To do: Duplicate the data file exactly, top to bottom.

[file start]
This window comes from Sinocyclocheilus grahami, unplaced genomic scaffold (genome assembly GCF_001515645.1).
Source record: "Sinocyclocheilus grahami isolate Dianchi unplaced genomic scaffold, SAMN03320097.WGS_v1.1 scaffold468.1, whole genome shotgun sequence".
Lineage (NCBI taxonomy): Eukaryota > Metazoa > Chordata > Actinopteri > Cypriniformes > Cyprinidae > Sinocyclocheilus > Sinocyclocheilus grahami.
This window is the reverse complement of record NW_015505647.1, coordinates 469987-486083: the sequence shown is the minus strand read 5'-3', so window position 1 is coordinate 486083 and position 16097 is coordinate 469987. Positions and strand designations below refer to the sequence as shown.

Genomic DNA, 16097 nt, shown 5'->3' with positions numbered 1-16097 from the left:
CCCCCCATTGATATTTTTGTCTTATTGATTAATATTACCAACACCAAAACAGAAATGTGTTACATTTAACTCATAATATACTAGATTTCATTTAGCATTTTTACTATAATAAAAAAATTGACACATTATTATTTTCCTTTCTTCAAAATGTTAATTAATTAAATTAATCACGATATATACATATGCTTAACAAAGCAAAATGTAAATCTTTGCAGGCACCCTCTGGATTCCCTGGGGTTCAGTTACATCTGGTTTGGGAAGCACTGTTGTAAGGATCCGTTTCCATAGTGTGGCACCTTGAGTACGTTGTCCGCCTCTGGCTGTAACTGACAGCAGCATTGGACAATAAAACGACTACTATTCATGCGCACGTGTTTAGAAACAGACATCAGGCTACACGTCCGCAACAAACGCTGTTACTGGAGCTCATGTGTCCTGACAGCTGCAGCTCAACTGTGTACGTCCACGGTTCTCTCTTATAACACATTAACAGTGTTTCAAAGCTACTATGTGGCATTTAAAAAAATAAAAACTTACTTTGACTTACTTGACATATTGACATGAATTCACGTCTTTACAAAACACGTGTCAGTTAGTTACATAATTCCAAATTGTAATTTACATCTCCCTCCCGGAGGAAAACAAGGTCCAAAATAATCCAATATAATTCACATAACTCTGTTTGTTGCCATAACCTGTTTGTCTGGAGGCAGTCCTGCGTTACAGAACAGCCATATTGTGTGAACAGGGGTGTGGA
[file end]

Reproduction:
This window comes from Sinocyclocheilus grahami, unplaced genomic scaffold (genome assembly GCF_001515645.1).
Source record: "Sinocyclocheilus grahami isolate Dianchi unplaced genomic scaffold, SAMN03320097.WGS_v1.1 scaffold468.1, whole genome shotgun sequence".
Lineage (NCBI taxonomy): Eukaryota > Metazoa > Chordata > Actinopteri > Cypriniformes > Cyprinidae > Sinocyclocheilus > Sinocyclocheilus grahami.
This window is the reverse complement of record NW_015505647.1, coordinates 469987-486083: the sequence shown is the minus strand read 5'-3', so window position 1 is coordinate 486083 and position 16097 is coordinate 469987. Positions and strand designations below refer to the sequence as shown.

Genomic DNA, 16097 nt, shown 5'->3' with positions numbered 1-16097 from the left:
CCCCCCATTGATATTTTTGTCTTATTGATTAATATTACCAACACCAAAACAGAAATGTGTTACATTTAACTCATAATATACTAGATTTCATTTAGCATTTTTACTATAATAAAAAAATTGACACATTATTATTTTCCTTTCTTCAAAATGTTAATTAATTAAATTAATCACGATATATACATATGCTTAACAAAGCAAAATGTAAATCTTTGCAGGCACCCTCTGGATTCCCTGGGGTTCAGTTACATCTGGTTTGGGAAGCACTGTTGTAAGGATCCGTTTCCATAGTGTGGCACCTTGAGTACGTTGTCCGCCTCTGGCTGTAACTGACAGCAGCATTGGACAATAAAACGACTACTATTCATGCGCACGTGTTTAGAAACAGACATCAGGCTACACGTCCGCAACAAACGCTGTTACTGGAGCTCATGTGTCCTGACAGCTGCAGCTCAACTGTGTACGTCCACGGTTCTCTCTTATAACACATTAACAGTGTTTCAAAGCTACTATGTGGCATTTAAAAAAATAAAAACTTACTTTGACTTACTTGACATATTGACATGAATTCACGTCTTTACAAAACACGTGTCAGTTAGTTACATAATTCCAAATTGTAATTTACATCTCCCTCCCGGAGGAAAACAAGGTCCAAAATAATCCAATATAATTCACATAACTCTGTTTGTTGCCATAACCTGTTTGTCTGGAGGCAGTCCTGCGTTACAGAACAGCCATATTGTGTGAACAGGGGTGTGGA